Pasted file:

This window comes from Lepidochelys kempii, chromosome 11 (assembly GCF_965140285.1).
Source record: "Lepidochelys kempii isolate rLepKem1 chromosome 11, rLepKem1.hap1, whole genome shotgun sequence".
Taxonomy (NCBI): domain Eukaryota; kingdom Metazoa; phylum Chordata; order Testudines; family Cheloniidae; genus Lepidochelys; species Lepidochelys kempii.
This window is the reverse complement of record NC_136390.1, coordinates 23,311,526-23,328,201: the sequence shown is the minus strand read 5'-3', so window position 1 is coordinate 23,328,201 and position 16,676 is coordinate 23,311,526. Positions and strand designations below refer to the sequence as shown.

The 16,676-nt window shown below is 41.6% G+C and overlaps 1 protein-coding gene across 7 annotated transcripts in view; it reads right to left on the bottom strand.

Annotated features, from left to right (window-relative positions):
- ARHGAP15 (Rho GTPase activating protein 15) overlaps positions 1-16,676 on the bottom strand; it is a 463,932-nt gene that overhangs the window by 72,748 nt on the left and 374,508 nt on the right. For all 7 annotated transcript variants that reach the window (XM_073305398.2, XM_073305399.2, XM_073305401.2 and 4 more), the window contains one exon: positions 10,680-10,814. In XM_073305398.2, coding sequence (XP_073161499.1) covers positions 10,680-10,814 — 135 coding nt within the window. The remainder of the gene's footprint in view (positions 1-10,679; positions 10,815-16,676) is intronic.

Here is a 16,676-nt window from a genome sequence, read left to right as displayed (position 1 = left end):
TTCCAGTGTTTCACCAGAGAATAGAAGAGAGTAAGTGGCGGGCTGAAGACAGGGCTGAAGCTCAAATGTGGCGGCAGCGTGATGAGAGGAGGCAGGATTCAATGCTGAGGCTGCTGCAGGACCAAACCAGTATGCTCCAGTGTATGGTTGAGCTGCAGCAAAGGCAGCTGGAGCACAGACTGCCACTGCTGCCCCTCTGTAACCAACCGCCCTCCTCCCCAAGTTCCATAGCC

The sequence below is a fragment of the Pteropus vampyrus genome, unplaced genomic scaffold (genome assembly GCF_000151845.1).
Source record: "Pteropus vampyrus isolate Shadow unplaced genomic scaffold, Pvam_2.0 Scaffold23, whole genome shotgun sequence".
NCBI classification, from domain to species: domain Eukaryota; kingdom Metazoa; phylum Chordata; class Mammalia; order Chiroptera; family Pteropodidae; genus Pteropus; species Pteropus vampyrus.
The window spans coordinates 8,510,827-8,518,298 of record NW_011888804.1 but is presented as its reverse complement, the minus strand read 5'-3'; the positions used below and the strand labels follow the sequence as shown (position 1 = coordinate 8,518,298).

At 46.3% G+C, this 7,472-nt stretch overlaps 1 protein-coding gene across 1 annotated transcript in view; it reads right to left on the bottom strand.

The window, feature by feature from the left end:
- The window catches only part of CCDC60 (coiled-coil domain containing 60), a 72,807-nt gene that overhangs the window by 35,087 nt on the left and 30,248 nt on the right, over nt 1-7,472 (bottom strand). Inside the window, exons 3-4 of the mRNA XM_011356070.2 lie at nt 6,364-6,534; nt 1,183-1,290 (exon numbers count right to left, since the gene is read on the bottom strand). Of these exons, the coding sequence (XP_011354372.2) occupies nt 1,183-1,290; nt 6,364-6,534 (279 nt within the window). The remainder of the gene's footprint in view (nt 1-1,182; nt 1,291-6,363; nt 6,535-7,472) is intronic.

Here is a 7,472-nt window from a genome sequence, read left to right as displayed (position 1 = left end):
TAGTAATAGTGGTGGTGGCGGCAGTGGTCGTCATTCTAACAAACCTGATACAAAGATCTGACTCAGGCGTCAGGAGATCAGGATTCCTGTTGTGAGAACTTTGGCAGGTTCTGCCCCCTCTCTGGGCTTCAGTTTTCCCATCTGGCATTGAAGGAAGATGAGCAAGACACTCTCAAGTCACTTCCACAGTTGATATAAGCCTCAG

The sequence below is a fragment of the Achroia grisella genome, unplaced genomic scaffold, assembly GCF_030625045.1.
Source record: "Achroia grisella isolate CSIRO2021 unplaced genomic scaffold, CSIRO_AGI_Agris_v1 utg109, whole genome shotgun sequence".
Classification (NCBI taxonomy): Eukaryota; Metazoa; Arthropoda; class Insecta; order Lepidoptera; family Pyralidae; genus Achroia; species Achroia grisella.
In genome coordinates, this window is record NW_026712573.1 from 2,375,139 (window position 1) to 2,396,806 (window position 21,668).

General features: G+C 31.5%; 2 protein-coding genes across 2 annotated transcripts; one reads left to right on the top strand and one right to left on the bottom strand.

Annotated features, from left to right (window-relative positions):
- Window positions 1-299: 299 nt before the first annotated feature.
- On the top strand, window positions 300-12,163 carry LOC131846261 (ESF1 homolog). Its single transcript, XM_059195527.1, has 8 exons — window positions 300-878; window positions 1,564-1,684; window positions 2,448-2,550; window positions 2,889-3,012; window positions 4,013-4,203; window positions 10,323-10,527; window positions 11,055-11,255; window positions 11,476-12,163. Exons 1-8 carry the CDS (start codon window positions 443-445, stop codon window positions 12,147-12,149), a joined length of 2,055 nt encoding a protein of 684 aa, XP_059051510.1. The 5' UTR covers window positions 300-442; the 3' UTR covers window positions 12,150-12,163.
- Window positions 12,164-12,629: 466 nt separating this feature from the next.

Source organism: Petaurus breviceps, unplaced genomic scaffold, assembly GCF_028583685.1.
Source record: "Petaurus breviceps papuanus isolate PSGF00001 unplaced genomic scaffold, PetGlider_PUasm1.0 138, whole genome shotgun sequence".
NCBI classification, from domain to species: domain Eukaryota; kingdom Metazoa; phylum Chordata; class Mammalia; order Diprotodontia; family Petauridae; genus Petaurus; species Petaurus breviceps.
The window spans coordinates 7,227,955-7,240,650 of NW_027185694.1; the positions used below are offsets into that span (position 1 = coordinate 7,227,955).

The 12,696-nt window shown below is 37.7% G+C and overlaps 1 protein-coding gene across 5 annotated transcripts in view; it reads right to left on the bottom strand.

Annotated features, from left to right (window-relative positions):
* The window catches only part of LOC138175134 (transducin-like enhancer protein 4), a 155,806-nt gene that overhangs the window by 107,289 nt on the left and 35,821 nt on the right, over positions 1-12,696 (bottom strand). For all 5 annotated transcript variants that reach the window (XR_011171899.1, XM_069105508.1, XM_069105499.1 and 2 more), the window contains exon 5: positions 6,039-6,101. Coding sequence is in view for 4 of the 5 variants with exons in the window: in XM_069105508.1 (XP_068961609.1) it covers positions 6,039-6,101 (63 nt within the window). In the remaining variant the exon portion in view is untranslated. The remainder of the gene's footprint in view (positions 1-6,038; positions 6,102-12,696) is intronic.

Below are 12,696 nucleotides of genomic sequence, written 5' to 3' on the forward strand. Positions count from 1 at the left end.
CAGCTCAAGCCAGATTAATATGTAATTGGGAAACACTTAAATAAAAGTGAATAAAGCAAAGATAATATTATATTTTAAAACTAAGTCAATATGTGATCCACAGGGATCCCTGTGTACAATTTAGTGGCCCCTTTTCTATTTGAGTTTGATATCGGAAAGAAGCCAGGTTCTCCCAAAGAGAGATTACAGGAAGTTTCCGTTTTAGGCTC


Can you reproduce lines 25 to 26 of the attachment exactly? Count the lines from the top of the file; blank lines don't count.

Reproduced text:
- Window positions 1-299: 299 nt before the first annotated feature.
- On the top strand, window positions 300-12,163 carry LOC131846261 (ESF1 homolog). Its single transcript, XM_059195527.1, has 8 exons — window positions 300-878; window positions 1,564-1,684; window positions 2,448-2,550; window positions 2,889-3,012; window positions 4,013-4,203; window positions 10,323-10,527; window positions 11,055-11,255; window positions 11,476-12,163. Exons 1-8 carry the CDS (start codon window positions 443-445, stop codon window positions 12,147-12,149), a joined length of 2,055 nt encoding a protein of 684 aa, XP_059051510.1. The 5' UTR covers window positions 300-442; the 3' UTR covers window positions 12,150-12,163.